The settlement still awaits final approval. But since yesterday afternoon when it was first finalized by the league, the criticism from the dissenters has been on the lowest branch of logic, on trees grown by curmudgeon farmers. They live and choose to remain in darker times.

I won’t mention them by name (though I’m happy to direct you to them), because their names matter little. Their thought process stops at the very surface layer, the one populated only with the belief that if you choose to play football, you accept any and all damages to your body.

There’s a logical limit to that thinking. Dustin Keller’s recent injury was brutal and horrible, but he was certainly aware that such a catastrophic break was possible. Over time, though, ligaments and bones heal. Perhaps not always to their original state, but as Adrian Peterson and now Robert Griffin III have shown us, those wounds are mended.

The head is another matter, and it’s where the limitations to the acceptance of risk ends. Should players fairly anticipate that, like Stephen Davis, they’ll have a sensitivity to light at the age of 39, with a constant buzz in their ears that can only be drowned out by a television and more noise? At the ripe age of 20 or so as rookies, should they warmly embrace dizziness, memory loss, and brain abnormalities upon retirement, which is Jamal Lewis’ experience? What about a degenerative brain disease that can significantly alter behavior? Cool, sign me up, right?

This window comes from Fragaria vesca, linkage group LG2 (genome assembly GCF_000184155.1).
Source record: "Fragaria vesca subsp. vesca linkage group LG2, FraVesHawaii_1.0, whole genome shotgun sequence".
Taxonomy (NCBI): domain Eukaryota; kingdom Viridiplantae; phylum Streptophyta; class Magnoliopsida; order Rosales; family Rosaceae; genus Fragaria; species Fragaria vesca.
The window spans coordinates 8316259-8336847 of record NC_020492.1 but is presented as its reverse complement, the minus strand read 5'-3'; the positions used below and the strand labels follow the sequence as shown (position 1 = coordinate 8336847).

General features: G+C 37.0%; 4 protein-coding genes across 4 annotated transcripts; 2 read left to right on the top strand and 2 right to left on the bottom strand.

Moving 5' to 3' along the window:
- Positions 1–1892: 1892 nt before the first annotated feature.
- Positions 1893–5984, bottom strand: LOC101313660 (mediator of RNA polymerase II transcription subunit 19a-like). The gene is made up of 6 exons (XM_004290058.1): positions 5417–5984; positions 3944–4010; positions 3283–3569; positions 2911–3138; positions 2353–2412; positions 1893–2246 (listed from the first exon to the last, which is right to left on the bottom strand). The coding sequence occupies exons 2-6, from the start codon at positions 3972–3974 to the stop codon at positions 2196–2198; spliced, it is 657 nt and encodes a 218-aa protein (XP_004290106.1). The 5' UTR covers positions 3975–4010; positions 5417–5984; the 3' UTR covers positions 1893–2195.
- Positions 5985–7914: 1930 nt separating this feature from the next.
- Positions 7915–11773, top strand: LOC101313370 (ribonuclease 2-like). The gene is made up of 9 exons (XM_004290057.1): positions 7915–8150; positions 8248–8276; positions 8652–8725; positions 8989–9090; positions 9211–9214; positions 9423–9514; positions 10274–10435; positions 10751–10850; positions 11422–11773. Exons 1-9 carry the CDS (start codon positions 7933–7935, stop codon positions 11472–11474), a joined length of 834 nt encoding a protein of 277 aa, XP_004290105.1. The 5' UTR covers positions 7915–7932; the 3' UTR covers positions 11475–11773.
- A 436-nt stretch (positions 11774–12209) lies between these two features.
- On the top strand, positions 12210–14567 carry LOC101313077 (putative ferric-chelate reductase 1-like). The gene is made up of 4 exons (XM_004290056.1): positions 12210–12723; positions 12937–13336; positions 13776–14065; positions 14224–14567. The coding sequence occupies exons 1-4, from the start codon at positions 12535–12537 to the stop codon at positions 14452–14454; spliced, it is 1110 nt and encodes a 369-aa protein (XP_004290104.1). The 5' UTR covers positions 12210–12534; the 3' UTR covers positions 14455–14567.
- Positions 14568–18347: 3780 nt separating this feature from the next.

Watching football change suddenly over the past few years due to new rules protecting the head and defenseless receivers has been a difficult transition, but a wholly necessary one. There is and always will be a certain level of risk assumed, but that ends when life after football is altered drastically due to preventable injuries.